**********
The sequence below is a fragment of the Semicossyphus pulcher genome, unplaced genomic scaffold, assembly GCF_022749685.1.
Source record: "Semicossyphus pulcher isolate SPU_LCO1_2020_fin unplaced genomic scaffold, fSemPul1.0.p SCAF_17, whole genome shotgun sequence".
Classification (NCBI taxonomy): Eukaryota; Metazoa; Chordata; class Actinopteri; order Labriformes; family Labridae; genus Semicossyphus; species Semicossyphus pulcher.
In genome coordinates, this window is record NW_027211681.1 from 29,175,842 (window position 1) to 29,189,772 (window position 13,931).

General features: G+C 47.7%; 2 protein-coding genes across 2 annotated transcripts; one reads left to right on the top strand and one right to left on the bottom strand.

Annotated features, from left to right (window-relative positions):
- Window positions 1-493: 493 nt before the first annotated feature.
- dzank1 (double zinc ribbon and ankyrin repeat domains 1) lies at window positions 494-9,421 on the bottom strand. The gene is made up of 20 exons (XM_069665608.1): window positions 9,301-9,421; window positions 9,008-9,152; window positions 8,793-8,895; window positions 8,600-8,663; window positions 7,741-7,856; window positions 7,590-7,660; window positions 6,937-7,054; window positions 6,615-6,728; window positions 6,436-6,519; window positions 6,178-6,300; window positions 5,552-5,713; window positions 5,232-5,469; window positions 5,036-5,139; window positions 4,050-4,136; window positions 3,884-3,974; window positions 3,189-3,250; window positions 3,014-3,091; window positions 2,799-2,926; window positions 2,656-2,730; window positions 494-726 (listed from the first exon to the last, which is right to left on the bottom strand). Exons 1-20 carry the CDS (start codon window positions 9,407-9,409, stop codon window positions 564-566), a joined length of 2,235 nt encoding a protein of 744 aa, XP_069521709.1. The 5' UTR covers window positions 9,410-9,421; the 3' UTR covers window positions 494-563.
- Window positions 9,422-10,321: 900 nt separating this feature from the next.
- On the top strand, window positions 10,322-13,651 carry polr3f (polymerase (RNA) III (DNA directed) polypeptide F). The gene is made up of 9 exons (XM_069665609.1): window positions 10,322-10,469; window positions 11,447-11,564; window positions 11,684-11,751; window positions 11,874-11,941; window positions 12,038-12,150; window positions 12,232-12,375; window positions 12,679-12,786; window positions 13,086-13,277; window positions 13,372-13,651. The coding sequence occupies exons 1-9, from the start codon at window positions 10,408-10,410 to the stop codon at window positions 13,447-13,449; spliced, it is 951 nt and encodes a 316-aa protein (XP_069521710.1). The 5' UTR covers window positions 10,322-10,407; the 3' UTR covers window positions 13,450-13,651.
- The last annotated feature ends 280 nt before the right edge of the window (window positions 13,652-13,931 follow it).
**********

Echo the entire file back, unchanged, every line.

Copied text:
The sequence below is a fragment of the Semicossyphus pulcher genome, unplaced genomic scaffold, assembly GCF_022749685.1.
Source record: "Semicossyphus pulcher isolate SPU_LCO1_2020_fin unplaced genomic scaffold, fSemPul1.0.p SCAF_17, whole genome shotgun sequence".
Classification (NCBI taxonomy): Eukaryota; Metazoa; Chordata; class Actinopteri; order Labriformes; family Labridae; genus Semicossyphus; species Semicossyphus pulcher.
In genome coordinates, this window is record NW_027211681.1 from 29,175,842 (window position 1) to 29,189,772 (window position 13,931).

General features: G+C 47.7%; 2 protein-coding genes across 2 annotated transcripts; one reads left to right on the top strand and one right to left on the bottom strand.

Annotated features, from left to right (window-relative positions):
- Window positions 1-493: 493 nt before the first annotated feature.
- dzank1 (double zinc ribbon and ankyrin repeat domains 1) lies at window positions 494-9,421 on the bottom strand. The gene is made up of 20 exons (XM_069665608.1): window positions 9,301-9,421; window positions 9,008-9,152; window positions 8,793-8,895; window positions 8,600-8,663; window positions 7,741-7,856; window positions 7,590-7,660; window positions 6,937-7,054; window positions 6,615-6,728; window positions 6,436-6,519; window positions 6,178-6,300; window positions 5,552-5,713; window positions 5,232-5,469; window positions 5,036-5,139; window positions 4,050-4,136; window positions 3,884-3,974; window positions 3,189-3,250; window positions 3,014-3,091; window positions 2,799-2,926; window positions 2,656-2,730; window positions 494-726 (listed from the first exon to the last, which is right to left on the bottom strand). Exons 1-20 carry the CDS (start codon window positions 9,407-9,409, stop codon window positions 564-566), a joined length of 2,235 nt encoding a protein of 744 aa, XP_069521709.1. The 5' UTR covers window positions 9,410-9,421; the 3' UTR covers window positions 494-563.
- Window positions 9,422-10,321: 900 nt separating this feature from the next.
- On the top strand, window positions 10,322-13,651 carry polr3f (polymerase (RNA) III (DNA directed) polypeptide F). The gene is made up of 9 exons (XM_069665609.1): window positions 10,322-10,469; window positions 11,447-11,564; window positions 11,684-11,751; window positions 11,874-11,941; window positions 12,038-12,150; window positions 12,232-12,375; window positions 12,679-12,786; window positions 13,086-13,277; window positions 13,372-13,651. The coding sequence occupies exons 1-9, from the start codon at window positions 10,408-10,410 to the stop codon at window positions 13,447-13,449; spliced, it is 951 nt and encodes a 316-aa protein (XP_069521710.1). The 5' UTR covers window positions 10,322-10,407; the 3' UTR covers window positions 13,450-13,651.
- The last annotated feature ends 280 nt before the right edge of the window (window positions 13,652-13,931 follow it).